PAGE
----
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Kansas State University

Equine - Timely Topics

 

January 2014

Veterinary Clinical Specialists in Equine Practice. Does it Matter?

Stallion Behavior

 

December 2013

Equine Recurrent Uveitis, Or “Moon Blindness”

Horse Health And Winter Weather

The Truth About Colic

 

September 2013

Eye Abscess Identification and Treatment

Leg Wounds 101

Synovial Infections in Adult Horses

 

June 2013

Adverse Effects of Common Pain Medications in Horses

Equine Infectious Anemia (EIA): Coggins Test

Failure of Passive Transfer in the Newborn Foal

Summer CE helps you keep your services relevant and clients satisfied

 

Fall 2012

Next Vet - from The Horse; Your Guide to Equine Health Care

 

November 2012

Basic Distal Limb Bandaging Techniques for the Equine Patient

 

September 2012

Pigeon Fever

 

December 2011

Managing Your Senior Horse In Winter

 

May 2011

Equine herpesvirus 1 (EHV-1)

 

January 2011

Keeping Horses Healthy: Update on Equine Gastric Ulcers

 

November 2010

The Dangers of Non-Steroidal Anti-Inflammatory Medications

 

August 2010

Lameness in the Performance Horse: What Comes After the Flexion Test?

 

February 2010

Deworming Recommendations for Horses

 

May 2007

Planning ahead to protect your farm against Equine Viral Arteritis

Last year, the equine industry was shocked by the report of an Equine Viral Arteritis (EVA) outbreak. The outbreak was initiated in June 2006 in a Quarter Horse farm in New Mexico. Soon, other cases followed in Utah, Oklahoma, Texas and Kansas. Due to the devastating economic losses that EVA can cause, it is important that you learn how to protect your farm, your stallions and your foal crop during this coming breeding season.

What is EVA?

Equine Viral Arteritis is caused by the Equine Arteritis Virus (EAV). It is a contagious, primarily respiratory viral disease that affects horses and other equids of any age. Although typically not life-threatening to healthy adult horses, it is of special concern because it can result in abortion in pregnant mares, illness and death in young foals, and establishment of the carrier state in stallions.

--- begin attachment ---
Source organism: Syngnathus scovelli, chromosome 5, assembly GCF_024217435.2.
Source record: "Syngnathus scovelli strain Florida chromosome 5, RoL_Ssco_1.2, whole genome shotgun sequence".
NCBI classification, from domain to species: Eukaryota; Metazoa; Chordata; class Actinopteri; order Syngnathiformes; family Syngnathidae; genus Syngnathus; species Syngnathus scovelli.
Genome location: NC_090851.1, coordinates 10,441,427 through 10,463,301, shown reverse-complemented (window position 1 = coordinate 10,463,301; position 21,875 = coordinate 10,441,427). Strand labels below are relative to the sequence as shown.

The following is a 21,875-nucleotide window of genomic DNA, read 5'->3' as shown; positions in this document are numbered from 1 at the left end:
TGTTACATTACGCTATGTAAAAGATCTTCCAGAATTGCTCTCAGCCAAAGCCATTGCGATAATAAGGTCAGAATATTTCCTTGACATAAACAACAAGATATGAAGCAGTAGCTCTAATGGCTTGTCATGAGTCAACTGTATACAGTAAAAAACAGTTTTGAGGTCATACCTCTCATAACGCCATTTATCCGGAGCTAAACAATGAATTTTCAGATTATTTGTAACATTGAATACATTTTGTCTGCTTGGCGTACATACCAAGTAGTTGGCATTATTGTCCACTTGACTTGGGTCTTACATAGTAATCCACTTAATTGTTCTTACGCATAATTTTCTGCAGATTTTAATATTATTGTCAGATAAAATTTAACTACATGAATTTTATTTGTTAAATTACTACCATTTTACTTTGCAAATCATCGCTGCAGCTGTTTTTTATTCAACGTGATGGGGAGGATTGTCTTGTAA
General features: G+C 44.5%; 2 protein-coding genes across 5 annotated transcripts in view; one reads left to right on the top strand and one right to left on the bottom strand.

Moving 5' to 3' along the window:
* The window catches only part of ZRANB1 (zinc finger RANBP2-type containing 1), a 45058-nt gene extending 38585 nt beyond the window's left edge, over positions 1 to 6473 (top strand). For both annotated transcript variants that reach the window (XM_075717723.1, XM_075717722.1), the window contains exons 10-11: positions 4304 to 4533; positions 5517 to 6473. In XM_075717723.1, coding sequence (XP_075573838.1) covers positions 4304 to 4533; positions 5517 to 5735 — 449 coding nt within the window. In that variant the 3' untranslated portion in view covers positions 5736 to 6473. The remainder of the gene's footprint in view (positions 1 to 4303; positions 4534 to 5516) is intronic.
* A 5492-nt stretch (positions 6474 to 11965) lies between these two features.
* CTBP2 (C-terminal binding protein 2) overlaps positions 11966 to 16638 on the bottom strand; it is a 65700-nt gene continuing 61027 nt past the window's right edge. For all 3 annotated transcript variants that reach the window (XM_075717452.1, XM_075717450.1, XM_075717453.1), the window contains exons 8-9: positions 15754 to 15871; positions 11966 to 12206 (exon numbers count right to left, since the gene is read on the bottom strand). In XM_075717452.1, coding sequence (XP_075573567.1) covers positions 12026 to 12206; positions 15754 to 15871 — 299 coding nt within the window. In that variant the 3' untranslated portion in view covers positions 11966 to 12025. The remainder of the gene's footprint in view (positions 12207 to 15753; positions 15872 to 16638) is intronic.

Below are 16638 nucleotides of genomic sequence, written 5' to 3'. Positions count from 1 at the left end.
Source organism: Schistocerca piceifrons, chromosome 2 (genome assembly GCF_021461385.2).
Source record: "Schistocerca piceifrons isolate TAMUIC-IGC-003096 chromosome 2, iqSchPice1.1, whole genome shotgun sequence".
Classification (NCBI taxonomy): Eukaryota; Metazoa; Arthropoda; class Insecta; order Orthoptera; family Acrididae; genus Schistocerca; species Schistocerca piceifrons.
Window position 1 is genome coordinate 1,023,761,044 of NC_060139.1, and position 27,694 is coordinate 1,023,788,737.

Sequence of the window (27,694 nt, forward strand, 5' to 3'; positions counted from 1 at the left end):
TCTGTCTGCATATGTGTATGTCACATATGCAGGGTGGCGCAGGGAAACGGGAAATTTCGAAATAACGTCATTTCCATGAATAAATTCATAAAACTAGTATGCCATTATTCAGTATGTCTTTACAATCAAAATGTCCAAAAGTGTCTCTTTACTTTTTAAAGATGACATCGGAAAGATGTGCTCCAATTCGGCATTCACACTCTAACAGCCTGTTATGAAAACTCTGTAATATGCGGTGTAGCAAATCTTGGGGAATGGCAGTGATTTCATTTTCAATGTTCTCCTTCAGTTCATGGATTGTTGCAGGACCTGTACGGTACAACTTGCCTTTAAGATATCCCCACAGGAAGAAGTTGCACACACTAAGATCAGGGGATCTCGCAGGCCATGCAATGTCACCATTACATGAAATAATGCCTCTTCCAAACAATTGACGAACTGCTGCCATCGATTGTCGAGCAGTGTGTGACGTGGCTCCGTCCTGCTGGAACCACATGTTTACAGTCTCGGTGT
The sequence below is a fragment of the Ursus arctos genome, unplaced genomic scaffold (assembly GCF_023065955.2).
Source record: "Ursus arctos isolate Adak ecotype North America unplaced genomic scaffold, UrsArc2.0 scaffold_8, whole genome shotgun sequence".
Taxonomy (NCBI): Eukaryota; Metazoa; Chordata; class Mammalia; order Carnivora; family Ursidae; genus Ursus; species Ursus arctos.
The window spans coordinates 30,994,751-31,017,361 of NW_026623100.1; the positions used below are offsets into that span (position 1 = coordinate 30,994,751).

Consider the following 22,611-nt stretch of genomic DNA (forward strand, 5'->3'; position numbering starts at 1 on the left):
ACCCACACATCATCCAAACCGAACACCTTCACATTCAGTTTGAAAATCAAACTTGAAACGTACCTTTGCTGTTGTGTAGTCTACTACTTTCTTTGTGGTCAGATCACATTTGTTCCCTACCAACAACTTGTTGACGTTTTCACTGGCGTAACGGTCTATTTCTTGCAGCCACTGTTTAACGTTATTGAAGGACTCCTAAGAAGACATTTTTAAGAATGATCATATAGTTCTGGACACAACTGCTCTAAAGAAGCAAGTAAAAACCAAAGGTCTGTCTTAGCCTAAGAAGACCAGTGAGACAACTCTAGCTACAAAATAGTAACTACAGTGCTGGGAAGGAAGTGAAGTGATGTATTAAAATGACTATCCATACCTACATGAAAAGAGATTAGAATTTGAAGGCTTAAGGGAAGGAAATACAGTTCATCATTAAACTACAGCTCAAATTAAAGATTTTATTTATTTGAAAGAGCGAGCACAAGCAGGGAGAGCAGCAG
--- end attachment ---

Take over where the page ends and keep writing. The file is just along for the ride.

What are the signs of EVA?

Most infected horses show no signs of disease and are asymptomatically infected. However, even though signs are not present, they can still spread the virus. In cases where illness develops, affected animals can show fever, swelling of legs, scrotum, sheath, mammary glands and other dependent parts of the body, loss of appetite, depression, watery to mucoid nasal discharge, conjunctivitis, skin rash, pneumonia, pneumonia with enteritis, and abortions.

How is EVA transmitted?

EVA can be transmitted through respiratory and venereal routes. Acutely infected horses shed the virus through their respiratory tracts. Other horses can become infected after direct contact with exhaled secretions. This is the main way EVA is spread in racetracks, shows and sales, but also in breeding farms. However, venereal transmission plays a major role in dissemination of the disease in breeding farms. EVA can be spread during teasing, mating or insemination through contact with semen or reproductive tract secretions of acutely infected stallions and mares. In addition, chronically infected carrier stallions also shed the virus in their semen. The virus is resistant to cooling or freezing and transmission can occur after insemination with infected fresh, cooled or frozen semen. Mechanical spread can also occur through tack or equipment shared by horses and hands and clothes of personnel. Finally, unborn foals can become infected by transmission of the virus across the placenta.

How does EVA affect my breeding operation?

EVA possesses a major threat to immunologically na´ve mares and stallions. The virus is generally first introduced into a farm by a mare that has recently been bred or inseminated with infected semen, or by an asymptomatic animal that has acquired the infection via respiratory route in a show or sale. If these animals are housed together with pregnant mares that have no antibodies to EAV, pregnant mares may abort after clinical or asymptomatic infection. Abortion rates can be as high as 70% and an entire foal crop can be lost.